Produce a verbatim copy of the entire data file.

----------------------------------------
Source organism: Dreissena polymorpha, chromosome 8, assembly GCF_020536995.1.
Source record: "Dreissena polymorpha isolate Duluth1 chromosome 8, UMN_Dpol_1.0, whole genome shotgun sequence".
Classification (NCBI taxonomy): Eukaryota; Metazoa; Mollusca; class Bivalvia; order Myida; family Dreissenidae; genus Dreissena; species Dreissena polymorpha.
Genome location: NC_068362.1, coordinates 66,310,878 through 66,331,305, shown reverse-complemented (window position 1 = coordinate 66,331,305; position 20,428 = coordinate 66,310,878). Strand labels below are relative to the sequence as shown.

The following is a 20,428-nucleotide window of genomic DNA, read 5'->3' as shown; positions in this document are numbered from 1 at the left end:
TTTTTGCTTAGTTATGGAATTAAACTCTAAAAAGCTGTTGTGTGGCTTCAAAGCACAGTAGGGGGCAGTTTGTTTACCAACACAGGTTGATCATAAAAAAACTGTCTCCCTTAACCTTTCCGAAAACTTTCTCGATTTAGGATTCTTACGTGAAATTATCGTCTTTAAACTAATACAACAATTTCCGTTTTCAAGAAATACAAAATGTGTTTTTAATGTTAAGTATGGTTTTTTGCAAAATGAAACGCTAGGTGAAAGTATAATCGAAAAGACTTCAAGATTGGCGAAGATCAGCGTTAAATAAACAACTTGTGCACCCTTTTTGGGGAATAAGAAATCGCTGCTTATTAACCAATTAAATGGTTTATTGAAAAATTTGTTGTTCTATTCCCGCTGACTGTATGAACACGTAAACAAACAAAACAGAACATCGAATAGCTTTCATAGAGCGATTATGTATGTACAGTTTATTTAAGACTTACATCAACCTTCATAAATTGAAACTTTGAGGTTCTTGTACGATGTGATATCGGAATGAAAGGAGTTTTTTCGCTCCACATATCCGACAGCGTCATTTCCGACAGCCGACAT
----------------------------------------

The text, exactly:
Source organism: Dreissena polymorpha, chromosome 8, assembly GCF_020536995.1.
Source record: "Dreissena polymorpha isolate Duluth1 chromosome 8, UMN_Dpol_1.0, whole genome shotgun sequence".
Classification (NCBI taxonomy): Eukaryota; Metazoa; Mollusca; class Bivalvia; order Myida; family Dreissenidae; genus Dreissena; species Dreissena polymorpha.
Genome location: NC_068362.1, coordinates 66,310,878 through 66,331,305, shown reverse-complemented (window position 1 = coordinate 66,331,305; position 20,428 = coordinate 66,310,878). Strand labels below are relative to the sequence as shown.

The following is a 20,428-nucleotide window of genomic DNA, read 5'->3' as shown; positions in this document are numbered from 1 at the left end:
TTTTTGCTTAGTTATGGAATTAAACTCTAAAAAGCTGTTGTGTGGCTTCAAAGCACAGTAGGGGGCAGTTTGTTTACCAACACAGGTTGATCATAAAAAAACTGTCTCCCTTAACCTTTCCGAAAACTTTCTCGATTTAGGATTCTTACGTGAAATTATCGTCTTTAAACTAATACAACAATTTCCGTTTTCAAGAAATACAAAATGTGTTTTTAATGTTAAGTATGGTTTTTTGCAAAATGAAACGCTAGGTGAAAGTATAATCGAAAAGACTTCAAGATTGGCGAAGATCAGCGTTAAATAAACAACTTGTGCACCCTTTTTGGGGAATAAGAAATCGCTGCTTATTAACCAATTAAATGGTTTATTGAAAAATTTGTTGTTCTATTCCCGCTGACTGTATGAACACGTAAACAAACAAAACAGAACATCGAATAGCTTTCATAGAGCGATTATGTATGTACAGTTTATTTAAGACTTACATCAACCTTCATAAATTGAAACTTTGAGGTTCTTGTACGATGTGATATCGGAATGAAAGGAGTTTTTTCGCTCCACATATCCGACAGCGTCATTTCCGACAGCCGACAT